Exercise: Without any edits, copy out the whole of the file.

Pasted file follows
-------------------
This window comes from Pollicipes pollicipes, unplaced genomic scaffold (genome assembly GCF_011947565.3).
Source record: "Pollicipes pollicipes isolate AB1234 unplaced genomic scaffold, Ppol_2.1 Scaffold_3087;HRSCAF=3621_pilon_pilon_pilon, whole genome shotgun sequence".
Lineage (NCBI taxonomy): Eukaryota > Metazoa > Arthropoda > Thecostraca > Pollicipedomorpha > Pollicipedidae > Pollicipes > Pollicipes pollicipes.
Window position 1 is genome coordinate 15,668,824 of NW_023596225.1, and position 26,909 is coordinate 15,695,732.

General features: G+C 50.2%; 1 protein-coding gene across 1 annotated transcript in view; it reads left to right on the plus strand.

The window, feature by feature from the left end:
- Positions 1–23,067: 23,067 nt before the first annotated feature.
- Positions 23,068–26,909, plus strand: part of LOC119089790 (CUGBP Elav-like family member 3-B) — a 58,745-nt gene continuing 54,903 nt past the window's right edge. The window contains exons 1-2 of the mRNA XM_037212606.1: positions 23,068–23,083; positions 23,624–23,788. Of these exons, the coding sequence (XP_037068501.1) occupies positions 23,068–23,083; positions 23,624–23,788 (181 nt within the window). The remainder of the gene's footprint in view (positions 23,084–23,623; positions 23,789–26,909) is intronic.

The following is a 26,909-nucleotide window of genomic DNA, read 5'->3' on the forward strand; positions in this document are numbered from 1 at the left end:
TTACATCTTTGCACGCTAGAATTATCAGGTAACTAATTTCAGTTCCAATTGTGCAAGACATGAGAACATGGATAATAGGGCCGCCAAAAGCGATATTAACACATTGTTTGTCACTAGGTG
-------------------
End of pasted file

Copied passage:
This window comes from Pollicipes pollicipes, unplaced genomic scaffold (genome assembly GCF_011947565.3).
Source record: "Pollicipes pollicipes isolate AB1234 unplaced genomic scaffold, Ppol_2.1 Scaffold_3087;HRSCAF=3621_pilon_pilon_pilon, whole genome shotgun sequence".
Lineage (NCBI taxonomy): Eukaryota > Metazoa > Arthropoda > Thecostraca > Pollicipedomorpha > Pollicipedidae > Pollicipes > Pollicipes pollicipes.
Window position 1 is genome coordinate 15,668,824 of NW_023596225.1, and position 26,909 is coordinate 15,695,732.

General features: G+C 50.2%; 1 protein-coding gene across 1 annotated transcript in view; it reads left to right on the plus strand.

The window, feature by feature from the left end:
- Positions 1–23,067: 23,067 nt before the first annotated feature.
- Positions 23,068–26,909, plus strand: part of LOC119089790 (CUGBP Elav-like family member 3-B) — a 58,745-nt gene continuing 54,903 nt past the window's right edge. The window contains exons 1-2 of the mRNA XM_037212606.1: positions 23,068–23,083; positions 23,624–23,788. Of these exons, the coding sequence (XP_037068501.1) occupies positions 23,068–23,083; positions 23,624–23,788 (181 nt within the window). The remainder of the gene's footprint in view (positions 23,084–23,623; positions 23,789–26,909) is intronic.

The following is a 26,909-nucleotide window of genomic DNA, read 5'->3' on the forward strand; positions in this document are numbered from 1 at the left end:
TTACATCTTTGCACGCTAGAATTATCAGGTAACTAATTTCAGTTCCAATTGTGCAAGACATGAGAACATGGATAATAGGGCCGCCAAAAGCGATATTAACACATTGTTTGTCACTAGGTG